Along with “rights” come “responsibilities”. Those who “protect and defend” our “national interests”, our “liberty”, and those (here and elsewhere) who either can’t or won’t do so themselves, deserve our respect, gratitude, and support – both in and out of uniform.

    Whether or not anyone is really a “hero” and what is or is not “above and beyond” the “call of duty” is debatable, but service and sacrifice themselves are worthy of recognition – as are those (we expect) to do so on “our” behalf. Our “all-volunteer” military is not simply a mercenary force serving corporations (and foreign financiers) or an international imperial “occupier” seeking to impose anything on anyone. The flag often worn on their uniforms may seem to being facing the wrong direction, but most of what is done (at home and abroad, during times of war and peace alike) by those who serve in our Armed Forces is “exemplary”, admirable, and all too often unnoticed. Our true “national debt” is not financial, but human. It cannot be paid back – only forward. Our future as both individuals and a nation in many ways depends upon how “we” regard and respond to those who serve(d) “us” – especially “in uniform”.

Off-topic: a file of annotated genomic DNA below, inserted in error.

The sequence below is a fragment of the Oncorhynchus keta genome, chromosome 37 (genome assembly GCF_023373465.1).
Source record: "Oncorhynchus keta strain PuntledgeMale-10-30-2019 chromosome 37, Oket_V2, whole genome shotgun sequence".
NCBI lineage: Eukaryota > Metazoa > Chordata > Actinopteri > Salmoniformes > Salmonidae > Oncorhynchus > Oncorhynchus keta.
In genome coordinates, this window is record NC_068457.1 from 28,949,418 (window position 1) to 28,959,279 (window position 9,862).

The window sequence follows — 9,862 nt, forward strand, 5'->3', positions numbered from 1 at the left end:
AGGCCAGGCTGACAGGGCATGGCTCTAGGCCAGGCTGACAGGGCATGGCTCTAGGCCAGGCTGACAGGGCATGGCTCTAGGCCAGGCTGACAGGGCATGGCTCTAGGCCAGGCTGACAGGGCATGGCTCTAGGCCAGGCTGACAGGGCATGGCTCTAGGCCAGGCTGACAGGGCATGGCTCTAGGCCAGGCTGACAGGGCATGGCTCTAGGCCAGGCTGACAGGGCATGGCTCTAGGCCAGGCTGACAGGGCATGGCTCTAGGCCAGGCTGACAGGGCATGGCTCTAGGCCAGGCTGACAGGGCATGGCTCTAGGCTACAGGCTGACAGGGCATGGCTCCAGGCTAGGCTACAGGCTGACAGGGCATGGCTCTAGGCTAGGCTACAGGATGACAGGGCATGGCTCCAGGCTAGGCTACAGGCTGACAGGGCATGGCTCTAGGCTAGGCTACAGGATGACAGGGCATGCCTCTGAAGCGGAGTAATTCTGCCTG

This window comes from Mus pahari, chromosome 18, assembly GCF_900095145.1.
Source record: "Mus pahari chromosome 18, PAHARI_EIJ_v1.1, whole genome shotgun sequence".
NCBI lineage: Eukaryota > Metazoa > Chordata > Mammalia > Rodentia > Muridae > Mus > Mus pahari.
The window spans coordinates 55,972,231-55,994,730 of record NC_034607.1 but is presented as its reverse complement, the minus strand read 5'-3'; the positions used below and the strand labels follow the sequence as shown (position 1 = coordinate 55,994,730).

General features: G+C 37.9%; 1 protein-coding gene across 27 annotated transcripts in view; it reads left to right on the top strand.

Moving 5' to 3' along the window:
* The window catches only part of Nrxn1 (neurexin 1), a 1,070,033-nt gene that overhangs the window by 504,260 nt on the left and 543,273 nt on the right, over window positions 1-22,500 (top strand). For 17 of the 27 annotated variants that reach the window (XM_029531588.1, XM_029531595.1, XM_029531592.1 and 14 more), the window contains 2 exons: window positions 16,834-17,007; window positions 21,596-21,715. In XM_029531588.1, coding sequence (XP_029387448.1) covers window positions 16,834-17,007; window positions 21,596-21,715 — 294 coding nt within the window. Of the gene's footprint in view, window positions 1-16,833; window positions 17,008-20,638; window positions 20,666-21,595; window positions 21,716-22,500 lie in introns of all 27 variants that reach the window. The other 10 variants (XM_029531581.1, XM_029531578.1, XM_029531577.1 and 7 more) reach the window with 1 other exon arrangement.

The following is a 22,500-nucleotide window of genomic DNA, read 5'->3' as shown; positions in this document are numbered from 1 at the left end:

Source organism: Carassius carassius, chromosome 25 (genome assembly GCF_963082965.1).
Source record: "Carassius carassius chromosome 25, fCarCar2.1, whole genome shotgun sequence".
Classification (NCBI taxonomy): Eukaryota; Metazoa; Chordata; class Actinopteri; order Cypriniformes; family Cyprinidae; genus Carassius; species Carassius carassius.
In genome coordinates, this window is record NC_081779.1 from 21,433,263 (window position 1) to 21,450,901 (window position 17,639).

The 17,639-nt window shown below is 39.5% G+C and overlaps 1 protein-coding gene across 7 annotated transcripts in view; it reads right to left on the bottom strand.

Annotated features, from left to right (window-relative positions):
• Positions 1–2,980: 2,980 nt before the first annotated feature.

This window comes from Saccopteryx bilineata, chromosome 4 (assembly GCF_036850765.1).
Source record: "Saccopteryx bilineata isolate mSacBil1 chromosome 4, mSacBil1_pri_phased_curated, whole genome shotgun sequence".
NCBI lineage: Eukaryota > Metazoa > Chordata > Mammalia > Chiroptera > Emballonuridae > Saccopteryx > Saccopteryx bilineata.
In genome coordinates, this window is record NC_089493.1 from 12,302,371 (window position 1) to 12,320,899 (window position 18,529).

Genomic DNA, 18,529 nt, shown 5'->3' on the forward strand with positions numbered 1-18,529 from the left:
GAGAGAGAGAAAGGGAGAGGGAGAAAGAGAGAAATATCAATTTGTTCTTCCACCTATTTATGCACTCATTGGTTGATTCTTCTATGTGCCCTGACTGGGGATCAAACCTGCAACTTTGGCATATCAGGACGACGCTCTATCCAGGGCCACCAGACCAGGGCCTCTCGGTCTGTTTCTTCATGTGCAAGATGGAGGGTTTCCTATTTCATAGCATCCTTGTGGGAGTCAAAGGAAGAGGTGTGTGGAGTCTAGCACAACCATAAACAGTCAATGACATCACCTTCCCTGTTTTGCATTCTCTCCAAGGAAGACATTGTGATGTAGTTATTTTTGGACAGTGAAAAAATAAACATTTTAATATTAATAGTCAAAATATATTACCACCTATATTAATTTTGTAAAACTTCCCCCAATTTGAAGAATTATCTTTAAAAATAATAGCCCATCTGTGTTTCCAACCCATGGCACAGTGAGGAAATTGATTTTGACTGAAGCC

Every military veteran has a story. Although their individual experiences and emphasis may vary, and what they share may or may not “shock and awe”, surprise and please, or enlighten and inspire, anyone willing to listen will soon learn that all who “serve(d)” [their country] are (now) “different” as a result. The “action” that matters most to veterans is when those around them make it clear that their “service” and whatever they did made a difference (that is valued).

    Your years of service, your posting a comment, and your supporting others (with more than just words) all make a difference. Please accept my sincerest thanks.
    Oren Pardes recently posted ..Change You Can Believe In?My Profile